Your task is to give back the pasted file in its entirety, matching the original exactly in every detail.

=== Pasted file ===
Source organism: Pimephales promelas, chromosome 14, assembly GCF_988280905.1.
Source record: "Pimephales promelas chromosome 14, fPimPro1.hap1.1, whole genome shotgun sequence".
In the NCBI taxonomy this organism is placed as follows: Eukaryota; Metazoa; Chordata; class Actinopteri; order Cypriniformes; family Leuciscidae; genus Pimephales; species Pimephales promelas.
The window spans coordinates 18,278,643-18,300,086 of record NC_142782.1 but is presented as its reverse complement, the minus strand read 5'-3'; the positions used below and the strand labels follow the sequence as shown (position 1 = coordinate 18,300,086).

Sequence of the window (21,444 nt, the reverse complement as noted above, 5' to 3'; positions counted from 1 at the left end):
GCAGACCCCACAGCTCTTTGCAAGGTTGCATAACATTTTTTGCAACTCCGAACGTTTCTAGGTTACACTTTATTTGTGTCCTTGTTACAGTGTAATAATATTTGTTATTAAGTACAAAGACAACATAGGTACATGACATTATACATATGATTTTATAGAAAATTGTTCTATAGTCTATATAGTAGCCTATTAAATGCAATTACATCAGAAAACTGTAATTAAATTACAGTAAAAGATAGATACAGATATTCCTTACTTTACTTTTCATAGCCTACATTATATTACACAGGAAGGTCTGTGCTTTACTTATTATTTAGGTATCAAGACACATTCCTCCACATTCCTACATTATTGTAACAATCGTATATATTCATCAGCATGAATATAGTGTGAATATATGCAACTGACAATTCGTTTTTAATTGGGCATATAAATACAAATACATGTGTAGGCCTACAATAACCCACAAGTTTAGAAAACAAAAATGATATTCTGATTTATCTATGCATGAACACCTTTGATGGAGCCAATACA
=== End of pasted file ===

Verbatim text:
Source organism: Pimephales promelas, chromosome 14, assembly GCF_988280905.1.
Source record: "Pimephales promelas chromosome 14, fPimPro1.hap1.1, whole genome shotgun sequence".
In the NCBI taxonomy this organism is placed as follows: Eukaryota; Metazoa; Chordata; class Actinopteri; order Cypriniformes; family Leuciscidae; genus Pimephales; species Pimephales promelas.
The window spans coordinates 18,278,643-18,300,086 of record NC_142782.1 but is presented as its reverse complement, the minus strand read 5'-3'; the positions used below and the strand labels follow the sequence as shown (position 1 = coordinate 18,300,086).

Sequence of the window (21,444 nt, the reverse complement as noted above, 5' to 3'; positions counted from 1 at the left end):
GCAGACCCCACAGCTCTTTGCAAGGTTGCATAACATTTTTTGCAACTCCGAACGTTTCTAGGTTACACTTTATTTGTGTCCTTGTTACAGTGTAATAATATTTGTTATTAAGTACAAAGACAACATAGGTACATGACATTATACATATGATTTTATAGAAAATTGTTCTATAGTCTATATAGTAGCCTATTAAATGCAATTACATCAGAAAACTGTAATTAAATTACAGTAAAAGATAGATACAGATATTCCTTACTTTACTTTTCATAGCCTACATTATATTACACAGGAAGGTCTGTGCTTTACTTATTATTTAGGTATCAAGACACATTCCTCCACATTCCTACATTATTGTAACAATCGTATATATTCATCAGCATGAATATAGTGTGAATATATGCAACTGACAATTCGTTTTTAATTGGGCATATAAATACAAATACATGTGTAGGCCTACAATAACCCACAAGTTTAGAAAACAAAAATGATATTCTGATTTATCTATGCATGAACACCTTTGATGGAGCCAATACA